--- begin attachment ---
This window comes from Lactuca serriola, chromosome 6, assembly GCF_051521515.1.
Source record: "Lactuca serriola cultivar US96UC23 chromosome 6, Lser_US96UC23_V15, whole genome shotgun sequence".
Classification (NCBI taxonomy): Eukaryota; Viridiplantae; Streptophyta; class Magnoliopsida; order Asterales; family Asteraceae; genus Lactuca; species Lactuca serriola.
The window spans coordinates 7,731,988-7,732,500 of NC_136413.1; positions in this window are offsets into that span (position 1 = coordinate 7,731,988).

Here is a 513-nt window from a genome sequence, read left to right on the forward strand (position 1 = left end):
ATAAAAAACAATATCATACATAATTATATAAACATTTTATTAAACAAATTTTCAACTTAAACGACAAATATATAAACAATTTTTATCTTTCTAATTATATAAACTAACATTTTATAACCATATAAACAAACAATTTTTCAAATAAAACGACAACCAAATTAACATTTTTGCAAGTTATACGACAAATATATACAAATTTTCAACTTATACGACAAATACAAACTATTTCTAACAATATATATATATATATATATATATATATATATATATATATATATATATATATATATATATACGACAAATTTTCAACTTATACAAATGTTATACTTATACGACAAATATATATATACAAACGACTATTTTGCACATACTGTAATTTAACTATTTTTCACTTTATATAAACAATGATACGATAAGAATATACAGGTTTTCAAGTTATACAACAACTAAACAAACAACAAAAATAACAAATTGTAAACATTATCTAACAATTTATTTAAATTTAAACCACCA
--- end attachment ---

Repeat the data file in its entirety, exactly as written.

This window comes from Lactuca serriola, chromosome 6, assembly GCF_051521515.1.
Source record: "Lactuca serriola cultivar US96UC23 chromosome 6, Lser_US96UC23_V15, whole genome shotgun sequence".
Classification (NCBI taxonomy): Eukaryota; Viridiplantae; Streptophyta; class Magnoliopsida; order Asterales; family Asteraceae; genus Lactuca; species Lactuca serriola.
The window spans coordinates 7,731,988-7,732,500 of NC_136413.1; positions in this window are offsets into that span (position 1 = coordinate 7,731,988).

Here is a 513-nt window from a genome sequence, read left to right on the forward strand (position 1 = left end):
ATAAAAAACAATATCATACATAATTATATAAACATTTTATTAAACAAATTTTCAACTTAAACGACAAATATATAAACAATTTTTATCTTTCTAATTATATAAACTAACATTTTATAACCATATAAACAAACAATTTTTCAAATAAAACGACAACCAAATTAACATTTTTGCAAGTTATACGACAAATATATACAAATTTTCAACTTATACGACAAATACAAACTATTTCTAACAATATATATATATATATATATATATATATATATATATATATATATATATATATATATATATACGACAAATTTTCAACTTATACAAATGTTATACTTATACGACAAATATATATATACAAACGACTATTTTGCACATACTGTAATTTAACTATTTTTCACTTTATATAAACAATGATACGATAAGAATATACAGGTTTTCAAGTTATACAACAACTAAACAAACAACAAAAATAACAAATTGTAAACATTATCTAACAATTTATTTAAATTTAAACCACCA